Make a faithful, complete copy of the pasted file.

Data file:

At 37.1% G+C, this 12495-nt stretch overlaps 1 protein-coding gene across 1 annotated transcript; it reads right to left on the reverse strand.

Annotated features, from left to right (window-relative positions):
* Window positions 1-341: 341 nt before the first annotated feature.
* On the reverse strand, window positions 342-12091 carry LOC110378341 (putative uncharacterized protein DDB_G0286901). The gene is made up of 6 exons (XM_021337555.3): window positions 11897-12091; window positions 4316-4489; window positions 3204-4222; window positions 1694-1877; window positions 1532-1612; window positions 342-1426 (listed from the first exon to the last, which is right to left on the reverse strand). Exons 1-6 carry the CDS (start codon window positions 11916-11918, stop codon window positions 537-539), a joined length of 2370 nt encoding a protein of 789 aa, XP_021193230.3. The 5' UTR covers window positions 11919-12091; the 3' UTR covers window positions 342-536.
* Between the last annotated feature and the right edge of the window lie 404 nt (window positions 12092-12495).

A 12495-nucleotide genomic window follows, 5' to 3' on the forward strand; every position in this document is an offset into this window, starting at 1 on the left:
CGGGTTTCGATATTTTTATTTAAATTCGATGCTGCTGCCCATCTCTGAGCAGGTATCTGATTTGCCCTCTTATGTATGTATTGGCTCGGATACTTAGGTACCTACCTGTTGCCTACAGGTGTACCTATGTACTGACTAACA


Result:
At 37.1% G+C, this 12495-nt stretch overlaps 1 protein-coding gene across 1 annotated transcript; it reads right to left on the reverse strand.

Annotated features, from left to right (window-relative positions):
* Window positions 1-341: 341 nt before the first annotated feature.
* On the reverse strand, window positions 342-12091 carry LOC110378341 (putative uncharacterized protein DDB_G0286901). The gene is made up of 6 exons (XM_021337555.3): window positions 11897-12091; window positions 4316-4489; window positions 3204-4222; window positions 1694-1877; window positions 1532-1612; window positions 342-1426 (listed from the first exon to the last, which is right to left on the reverse strand). Exons 1-6 carry the CDS (start codon window positions 11916-11918, stop codon window positions 537-539), a joined length of 2370 nt encoding a protein of 789 aa, XP_021193230.3. The 5' UTR covers window positions 11919-12091; the 3' UTR covers window positions 342-536.
* Between the last annotated feature and the right edge of the window lie 404 nt (window positions 12092-12495).

A 12495-nucleotide genomic window follows, 5' to 3' on the forward strand; every position in this document is an offset into this window, starting at 1 on the left:
CGGGTTTCGATATTTTTATTTAAATTCGATGCTGCTGCCCATCTCTGAGCAGGTATCTGATTTGCCCTCTTATGTATGTATTGGCTCGGATACTTAGGTACCTACCTGTTGCCTACAGGTGTACCTATGTACTGACTAACA